Feature Articles: Insurance This file is available as a pdf file
Health Insurance Basics
Brenda Procter, M.S., State Specialist & Instructor Personal Financial Planning, University of Missouri Extension
Ins and Outs of Health Insurance
The U.S. faces a serious health care crisis. Any financial planner will tell you that everyone needs health insurance-period. Yet during 2003, nearly 45 million Americans did not have health insurance. Approximately 18% of non-elderly Americans, including children, went without coverage. Those statistics do not include the substantial numbers of individuals who are underinsured.
In 2003, four out of five of the uninsured were in
working families (81%). Two-thirds of the uninsured came
from low-income families. According to the Kaiser
Foundation, lack of insurance has substantial financial
and health impacts. Among the uninsured, nearly half had
postponed seeking care in 2003, more than a third (35%)
needed care but could not get it, 37% did not fill a
prescription because they couldn’t afford it, 36% had
problems paying medical bills and 23% had been contacted
by a collection agency because of medical bills.
Cuts have already happened in many social insurance
programs, and deeper cuts are being considered. In such
an environment, it pays to be insurance savvy. Not only
can you make the best health insurance choices for
yourself and your family, but also you can be prepared
to tell your elected and appointed officials what you
expect them to do to address the health care crisis.
Many uninsured individuals in Missouri may qualify for MC+, Missouri's health insurance for families. MC+ has programs for children younger than 19, their parents and pregnant women. Coverage ranges from no cost to low cost. Call toll-free 1-877-KIDS-NOW (1-877-543-7669) for more information.
Basic Provisions of Health Insurance Policies
Different types of health insurance coverage include variations on a few basic provisions, some or all of which may be included in individual policies. Companies can be quite creative in the variety of policies and combinations of provisions they offer, so it is important to know what is covered by your own plan.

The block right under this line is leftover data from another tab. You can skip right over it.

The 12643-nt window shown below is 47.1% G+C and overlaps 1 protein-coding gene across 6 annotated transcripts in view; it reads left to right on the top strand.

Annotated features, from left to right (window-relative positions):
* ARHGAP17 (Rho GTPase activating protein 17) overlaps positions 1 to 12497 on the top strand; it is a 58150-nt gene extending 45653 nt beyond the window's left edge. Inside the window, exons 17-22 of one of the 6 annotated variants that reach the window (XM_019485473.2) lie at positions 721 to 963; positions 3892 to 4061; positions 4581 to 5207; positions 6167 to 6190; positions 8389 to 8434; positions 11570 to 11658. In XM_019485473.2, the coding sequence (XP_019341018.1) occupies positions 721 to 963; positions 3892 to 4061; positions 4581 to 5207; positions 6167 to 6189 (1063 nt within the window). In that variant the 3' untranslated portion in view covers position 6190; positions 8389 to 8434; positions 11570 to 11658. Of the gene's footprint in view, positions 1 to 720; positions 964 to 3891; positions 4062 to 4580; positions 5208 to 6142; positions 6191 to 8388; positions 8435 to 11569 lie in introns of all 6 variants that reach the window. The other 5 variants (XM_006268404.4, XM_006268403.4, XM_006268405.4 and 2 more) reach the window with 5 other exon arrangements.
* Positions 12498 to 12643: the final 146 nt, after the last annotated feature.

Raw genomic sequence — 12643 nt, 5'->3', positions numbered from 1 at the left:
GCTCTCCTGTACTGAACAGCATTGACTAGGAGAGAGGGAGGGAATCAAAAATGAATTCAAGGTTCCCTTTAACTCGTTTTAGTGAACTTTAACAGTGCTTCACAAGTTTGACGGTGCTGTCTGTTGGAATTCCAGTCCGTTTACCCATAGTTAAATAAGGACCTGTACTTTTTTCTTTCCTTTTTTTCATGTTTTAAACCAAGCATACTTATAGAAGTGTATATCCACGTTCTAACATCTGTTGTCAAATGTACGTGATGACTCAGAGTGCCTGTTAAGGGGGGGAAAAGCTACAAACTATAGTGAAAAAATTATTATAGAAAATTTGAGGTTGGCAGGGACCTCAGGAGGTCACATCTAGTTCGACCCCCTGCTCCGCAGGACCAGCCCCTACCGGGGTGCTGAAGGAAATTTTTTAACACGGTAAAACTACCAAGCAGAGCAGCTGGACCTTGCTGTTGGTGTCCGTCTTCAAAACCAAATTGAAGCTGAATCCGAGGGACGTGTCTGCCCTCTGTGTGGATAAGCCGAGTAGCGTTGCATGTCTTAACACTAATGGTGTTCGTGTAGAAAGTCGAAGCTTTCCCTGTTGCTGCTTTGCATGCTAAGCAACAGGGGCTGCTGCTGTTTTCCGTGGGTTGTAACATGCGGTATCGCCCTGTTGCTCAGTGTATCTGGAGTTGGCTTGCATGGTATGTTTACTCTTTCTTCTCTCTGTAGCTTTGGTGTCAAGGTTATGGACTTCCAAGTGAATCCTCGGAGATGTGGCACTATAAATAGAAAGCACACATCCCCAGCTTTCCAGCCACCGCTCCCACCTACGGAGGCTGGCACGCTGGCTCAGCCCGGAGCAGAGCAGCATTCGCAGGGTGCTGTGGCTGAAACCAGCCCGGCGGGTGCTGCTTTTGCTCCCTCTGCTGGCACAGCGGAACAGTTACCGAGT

Provisions include deductibles, coinsurance (or
copayments), annual out-of-pocket maximums for the
insured, annual stop-losses, lifetime maximum payments
for the insured, internal limits, exclusions and
pre-existing conditions, waiting periods, options, who
is covered, coordination of benefits, grace periods, and
convertibility to an individual policy.
- An annual deductible is the dollar amount that you, the insured, must pay each year before the insurance company pays anything.
- Coinsurance or copayment is the amount beyond the deductible that the insured pays. An annual out-of-pocket maximum cost is the most you could pay in a given calendar year.
- The annual stop-loss is the sum of the annual deductible and the maximum annual copayment.
- The lifetime maximum payment sets a dollar limit on what the insurance company must pay for any one individual's medical costs over a lifetime (often $1,000,000).
- Internal limits deny payment for certain services or procedures-elective surgery, for example.
- Exclusions and pre-existing conditions exclude certain illnesses or deny payment on claims that relate to a condition or illness that existed before the coverage began. For example, maternity coverage is denied for someone who purchases insurance after conception, because the pregnancy is viewed as a pre-existing condition.
- A policy can state a waiting period, a specific length of time that must go by before certain types of coverage start for the insured. Sometimes, for example, maternity benefits will be included only if the insured waits six months before becoming pregnant.
- Some policies come with options, such as noncancellable, guaranteed renewable, or waiver of premium in the event of disability.
- Most policies state who is covered and not covered. Sometimes children over a certain age are not covered.
- Coordination of benefits means that the companies will coordinate benefits payments with one another if you are covered by more than one insurer. This helps avoid double paying to hospitals and doctors.
- A grace period is usually given that allows you a certain length of time if you pay your premium late before your policy is cancelled.
- Convertibility to an individual policy is a provision that employers with more than 20 employees must offer to employees who quit or get laid off. If employees leave, they can convert the group policy to an individual insurance policy for up to 18 months. This is required under the Consolidated Omnibus Budget Reconciliation Act of 1985 (COBRA). The individual policy usually costs more, but at least there's a way to remain insured. The employer may not charge more than 102% of what the insurer charges to insure you.
For informational brochures on a variety of insurance topics, see http://insurance.mo.gov/.
Israelsen, C. Consumer and Family Economics 183, Personal and Family Finance, Winter 2003 Class Lectures, University of Missouri, Columbia, Missouri.
Israelsen, C. & Weagley, R. Personal and Family Finance
Workbook, 3rd ed., 2002, Kendall/Hunt Publishing Co.,
Kaiser Commission on Medicaid and the Uninsured, The
Uninsured and their Access to Health Care, November
Kobliner, B. Get a Financial Life: personal finance in
your twenties and thirties, A Fireside Book, New York,
If you'd like to learn more about this and other personal finance topics, the University of Missouri offers 'Personal & Family Finance' a correspondence course, through the Center for Distance and Independent Study (800-609-3727). Information about this course is available at http://cdis.missouri.edu/CourseInfo/DetailCourseInfo.asp?1985.
Last update: Tuesday, May 05, 2009